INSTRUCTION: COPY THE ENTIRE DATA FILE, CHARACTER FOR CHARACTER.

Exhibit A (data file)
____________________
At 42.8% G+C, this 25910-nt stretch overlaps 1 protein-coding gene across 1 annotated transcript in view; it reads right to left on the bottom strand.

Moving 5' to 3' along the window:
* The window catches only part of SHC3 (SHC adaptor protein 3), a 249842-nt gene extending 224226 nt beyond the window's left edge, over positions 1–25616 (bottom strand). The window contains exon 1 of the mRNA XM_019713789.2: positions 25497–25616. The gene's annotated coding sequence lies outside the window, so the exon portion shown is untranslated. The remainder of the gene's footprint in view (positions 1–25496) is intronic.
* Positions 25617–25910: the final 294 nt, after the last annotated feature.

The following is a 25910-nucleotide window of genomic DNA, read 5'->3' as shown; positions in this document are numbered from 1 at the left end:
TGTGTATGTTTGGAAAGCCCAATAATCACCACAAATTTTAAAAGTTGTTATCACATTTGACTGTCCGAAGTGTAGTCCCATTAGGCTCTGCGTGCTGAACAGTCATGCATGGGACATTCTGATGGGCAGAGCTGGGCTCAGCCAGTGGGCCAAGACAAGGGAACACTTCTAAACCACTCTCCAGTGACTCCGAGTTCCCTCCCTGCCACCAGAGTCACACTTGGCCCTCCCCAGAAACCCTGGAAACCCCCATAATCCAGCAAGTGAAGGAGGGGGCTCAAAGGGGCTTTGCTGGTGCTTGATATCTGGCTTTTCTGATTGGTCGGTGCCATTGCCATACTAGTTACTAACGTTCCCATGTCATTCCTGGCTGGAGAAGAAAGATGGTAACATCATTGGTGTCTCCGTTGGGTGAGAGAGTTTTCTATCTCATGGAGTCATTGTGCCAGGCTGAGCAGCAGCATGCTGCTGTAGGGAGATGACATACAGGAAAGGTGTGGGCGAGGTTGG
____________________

At 42.8% G+C, this 25910-nt stretch overlaps 1 protein-coding gene across 1 annotated transcript in view; it reads right to left on the bottom strand.

Moving 5' to 3' along the window:
* The window catches only part of SHC3 (SHC adaptor protein 3), a 249842-nt gene extending 224226 nt beyond the window's left edge, over positions 1–25616 (bottom strand). The window contains exon 1 of the mRNA XM_019713789.2: positions 25497–25616. The gene's annotated coding sequence lies outside the window, so the exon portion shown is untranslated. The remainder of the gene's footprint in view (positions 1–25496) is intronic.
* Positions 25617–25910: the final 294 nt, after the last annotated feature.

The following is a 25910-nucleotide window of genomic DNA, read 5'->3' as shown; positions in this document are numbered from 1 at the left end:
TGTGTATGTTTGGAAAGCCCAATAATCACCACAAATTTTAAAAGTTGTTATCACATTTGACTGTCCGAAGTGTAGTCCCATTAGGCTCTGCGTGCTGAACAGTCATGCATGGGACATTCTGATGGGCAGAGCTGGGCTCAGCCAGTGGGCCAAGACAAGGGAACACTTCTAAACCACTCTCCAGTGACTCCGAGTTCCCTCCCTGCCACCAGAGTCACACTTGGCCCTCCCCAGAAACCCTGGAAACCCCCATAATCCAGCAAGTGAAGGAGGGGGCTCAAAGGGGCTTTGCTGGTGCTTGATATCTGGCTTTTCTGATTGGTCGGTGCCATTGCCATACTAGTTACTAACGTTCCCATGTCATTCCTGGCTGGAGAAGAAAGATGGTAACATCATTGGTGTCTCCGTTGGGTGAGAGAGTTTTCTATCTCATGGAGTCATTGTGCCAGGCTGAGCAGCAGCATGCTGCTGTAGGGAGATGACATACAGGAAAGGTGTGGGCGAGGTTGG